But besides a devoted fan base and a good pedigree of creator/artist combos, what was it that made ROM Spaceknight worth reading and re-reading? What made ROM, the cyborg warrior from golden Galador, so beloved that Chris Ryall has moved heaven and Earth to get the rights to bring him to IDW for a re-launch in 2016? It was simple kids. ROM was a hero for all ages. You could be seven or seventy, and you understood ROM.

He was a man turned into a machine, a veteran on a foreign battlefield, a poet who had lost his humanity, a man who fought demons daily but deep down inside he was a romantic buried under technology.

ROM was all that and more.

ROM Spaceknight was a medieval romance or, if you prefer, a Greek epic for modern times. If Star Wars was a space opera, and Star Trek is science fiction, then ROM Spaceknight was a galactic epic. He was Odysseus returning home to find he’d been betrayed. He was Christ leaving heaven to cast out demons on Earth. He was astronaut Steve Austin, a cyborg serving his country. He was Rambo coming home to find his friends crazy or dead by the bureaucrats they’d served and the locals hating him for being different. ROM had it all. He was a man – a poet – who gave up his humanity two hundred years ago to wage war on an insidious foe that strolled through the halls of power and preyed upon our family and our friends. He was a man so noble, so right, so true, that an Earth woman fell in love with him merely because of his character.

He was Superman [alien], Batman [obsessive], Captain America [anachronistic patriot], Thor [warrior], and Iron Man [hi-tech] all-in-one. His moral goodness was so great that when the villainous Rogue kissed him she was struck dumb. Fans of Rogue may well mark this event as the reason she went from being a strict villainess to a woman seeking redemption.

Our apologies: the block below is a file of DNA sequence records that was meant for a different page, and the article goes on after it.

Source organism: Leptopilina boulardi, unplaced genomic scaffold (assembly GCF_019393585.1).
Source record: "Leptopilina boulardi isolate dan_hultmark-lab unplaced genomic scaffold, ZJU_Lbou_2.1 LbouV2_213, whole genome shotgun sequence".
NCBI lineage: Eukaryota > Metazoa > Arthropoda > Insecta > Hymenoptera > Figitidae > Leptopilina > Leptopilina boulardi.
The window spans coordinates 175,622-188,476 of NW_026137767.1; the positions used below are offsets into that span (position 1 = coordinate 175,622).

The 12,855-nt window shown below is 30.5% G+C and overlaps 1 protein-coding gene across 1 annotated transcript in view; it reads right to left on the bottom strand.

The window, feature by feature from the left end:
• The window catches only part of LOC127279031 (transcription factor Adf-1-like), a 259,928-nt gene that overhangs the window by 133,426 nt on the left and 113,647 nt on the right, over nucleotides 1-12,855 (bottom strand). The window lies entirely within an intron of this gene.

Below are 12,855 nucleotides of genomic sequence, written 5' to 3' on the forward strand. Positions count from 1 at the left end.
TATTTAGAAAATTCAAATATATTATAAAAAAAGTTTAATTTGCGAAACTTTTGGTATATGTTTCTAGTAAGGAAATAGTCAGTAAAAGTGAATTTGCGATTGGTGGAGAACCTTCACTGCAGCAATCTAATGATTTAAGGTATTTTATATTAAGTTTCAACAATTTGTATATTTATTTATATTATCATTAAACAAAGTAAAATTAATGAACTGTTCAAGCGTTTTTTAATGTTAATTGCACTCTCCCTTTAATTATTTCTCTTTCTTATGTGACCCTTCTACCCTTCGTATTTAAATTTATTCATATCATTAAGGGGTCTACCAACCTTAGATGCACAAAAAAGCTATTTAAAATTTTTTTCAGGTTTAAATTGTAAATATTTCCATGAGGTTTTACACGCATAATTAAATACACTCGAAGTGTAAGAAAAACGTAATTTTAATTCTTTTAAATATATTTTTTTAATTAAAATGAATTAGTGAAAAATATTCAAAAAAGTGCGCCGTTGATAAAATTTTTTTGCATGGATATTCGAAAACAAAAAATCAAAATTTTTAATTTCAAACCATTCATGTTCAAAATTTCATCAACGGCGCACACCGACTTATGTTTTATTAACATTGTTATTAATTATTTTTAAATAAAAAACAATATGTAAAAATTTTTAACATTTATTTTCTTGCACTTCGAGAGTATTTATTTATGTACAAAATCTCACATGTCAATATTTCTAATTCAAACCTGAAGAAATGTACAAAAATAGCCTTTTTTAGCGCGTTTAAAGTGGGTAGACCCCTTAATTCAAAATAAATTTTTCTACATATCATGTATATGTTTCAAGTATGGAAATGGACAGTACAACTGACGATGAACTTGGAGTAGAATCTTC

From ROM #32 (July 1982)

From ROM #32 (July 1982)

So ROM did that for the Marvel Universe. He outwitted Galactus so wisely, he made the Devourer of Worlds laugh.

But I think ultimately, when pressed, what made ROM Spaceknight so great was that ROM was a hero who absolutely, utterly, and decisively would not stop fighting evil, even at the cost of his own body, his loves, and his home.

Rom #26 (Jan. 1983)

Rom #26 (Jan. 1983)

He truly was a hero’s hero. You could even say he was a superhero’s superhero.

So when that seven foot tall, red-eyed cyborg sheathed in living metal summoned his Neutralizer from subspace to banish Dire Wraiths said, “Wraith scum! Is there no end to your filth? ROM shall make an end!” – you got the distinct impression that goodness could be far more terrifying than badness. You wanted to be on ROM’s side. You really, really did. Because nothing could stop ROM. Not pain, not despair, not loves lost, not worlds destroyed. Not even comic book cancellation. Long before Arnold Schwarzenegger uttered those famous words, you knew.

You knew he’d be back. Amen.




And now for your viewing pleasure, the original ROM Spaceknight commercial!

Here is a compiled list of ROM’s chronology where he had a significant role (not small cameos or mentions):

  • Incredible Hulk vol. 2, #296 (Jun 1984)
    Bill Mantlo, writer of both Hulk and ROM, finally manages to get the two together.
  • Incredible Hulk vol. 2, #418 (Jun 1994)
    On page 14, at Rick Jones’ wedding, ROM and Brandy make their only in continuity appearance between ROM #75 and Spaceknights #1.
  • Marvel Two-in-One #99 (May 1983)
    The Thing teams up with ROM.
  • Power Man and Iron Fist #73 (Sep 1981)
    Occurs between ROM #22 and #23.
  • ROM #1-75
  • ROM Annual #1-4
  • Spaceknights #1 (Oct 2000)
    ROM’s apparent death.